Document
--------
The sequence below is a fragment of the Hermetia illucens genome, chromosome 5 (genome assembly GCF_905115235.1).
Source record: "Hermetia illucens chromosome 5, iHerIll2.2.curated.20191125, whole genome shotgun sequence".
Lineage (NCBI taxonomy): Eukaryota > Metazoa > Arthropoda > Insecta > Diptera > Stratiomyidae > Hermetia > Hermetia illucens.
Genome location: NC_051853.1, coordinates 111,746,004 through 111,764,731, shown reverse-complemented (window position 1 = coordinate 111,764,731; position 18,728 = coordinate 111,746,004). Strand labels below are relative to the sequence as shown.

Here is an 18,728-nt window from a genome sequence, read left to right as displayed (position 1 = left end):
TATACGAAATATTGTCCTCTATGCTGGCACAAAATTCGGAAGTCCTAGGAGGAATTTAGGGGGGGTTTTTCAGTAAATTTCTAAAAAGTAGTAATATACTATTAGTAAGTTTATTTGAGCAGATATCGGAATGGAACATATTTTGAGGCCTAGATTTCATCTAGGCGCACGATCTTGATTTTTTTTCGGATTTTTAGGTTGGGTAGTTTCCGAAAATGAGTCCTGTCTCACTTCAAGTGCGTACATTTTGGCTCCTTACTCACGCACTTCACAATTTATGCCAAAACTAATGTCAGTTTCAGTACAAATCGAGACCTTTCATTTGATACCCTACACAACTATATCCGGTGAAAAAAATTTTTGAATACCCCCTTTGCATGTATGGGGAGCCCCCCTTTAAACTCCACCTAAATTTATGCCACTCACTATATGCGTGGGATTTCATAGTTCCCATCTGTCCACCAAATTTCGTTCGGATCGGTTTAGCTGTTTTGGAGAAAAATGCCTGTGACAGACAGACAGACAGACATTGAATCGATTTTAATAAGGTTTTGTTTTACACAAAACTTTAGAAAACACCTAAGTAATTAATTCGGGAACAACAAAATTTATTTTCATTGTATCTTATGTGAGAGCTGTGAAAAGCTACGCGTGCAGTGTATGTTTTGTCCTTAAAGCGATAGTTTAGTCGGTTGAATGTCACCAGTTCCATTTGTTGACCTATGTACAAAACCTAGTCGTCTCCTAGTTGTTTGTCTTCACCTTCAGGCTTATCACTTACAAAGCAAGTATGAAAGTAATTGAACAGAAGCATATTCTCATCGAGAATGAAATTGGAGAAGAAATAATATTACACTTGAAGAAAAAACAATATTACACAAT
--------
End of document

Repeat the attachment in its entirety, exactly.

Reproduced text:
The sequence below is a fragment of the Hermetia illucens genome, chromosome 5 (genome assembly GCF_905115235.1).
Source record: "Hermetia illucens chromosome 5, iHerIll2.2.curated.20191125, whole genome shotgun sequence".
Lineage (NCBI taxonomy): Eukaryota > Metazoa > Arthropoda > Insecta > Diptera > Stratiomyidae > Hermetia > Hermetia illucens.
Genome location: NC_051853.1, coordinates 111,746,004 through 111,764,731, shown reverse-complemented (window position 1 = coordinate 111,764,731; position 18,728 = coordinate 111,746,004). Strand labels below are relative to the sequence as shown.

Here is an 18,728-nt window from a genome sequence, read left to right as displayed (position 1 = left end):
TATACGAAATATTGTCCTCTATGCTGGCACAAAATTCGGAAGTCCTAGGAGGAATTTAGGGGGGGTTTTTCAGTAAATTTCTAAAAAGTAGTAATATACTATTAGTAAGTTTATTTGAGCAGATATCGGAATGGAACATATTTTGAGGCCTAGATTTCATCTAGGCGCACGATCTTGATTTTTTTTCGGATTTTTAGGTTGGGTAGTTTCCGAAAATGAGTCCTGTCTCACTTCAAGTGCGTACATTTTGGCTCCTTACTCACGCACTTCACAATTTATGCCAAAACTAATGTCAGTTTCAGTACAAATCGAGACCTTTCATTTGATACCCTACACAACTATATCCGGTGAAAAAAATTTTTGAATACCCCCTTTGCATGTATGGGGAGCCCCCCTTTAAACTCCACCTAAATTTATGCCACTCACTATATGCGTGGGATTTCATAGTTCCCATCTGTCCACCAAATTTCGTTCGGATCGGTTTAGCTGTTTTGGAGAAAAATGCCTGTGACAGACAGACAGACAGACATTGAATCGATTTTAATAAGGTTTTGTTTTACACAAAACTTTAGAAAACACCTAAGTAATTAATTCGGGAACAACAAAATTTATTTTCATTGTATCTTATGTGAGAGCTGTGAAAAGCTACGCGTGCAGTGTATGTTTTGTCCTTAAAGCGATAGTTTAGTCGGTTGAATGTCACCAGTTCCATTTGTTGACCTATGTACAAAACCTAGTCGTCTCCTAGTTGTTTGTCTTCACCTTCAGGCTTATCACTTACAAAGCAAGTATGAAAGTAATTGAACAGAAGCATATTCTCATCGAGAATGAAATTGGAGAAGAAATAATATTACACTTGAAGAAAAAACAATATTACACAAT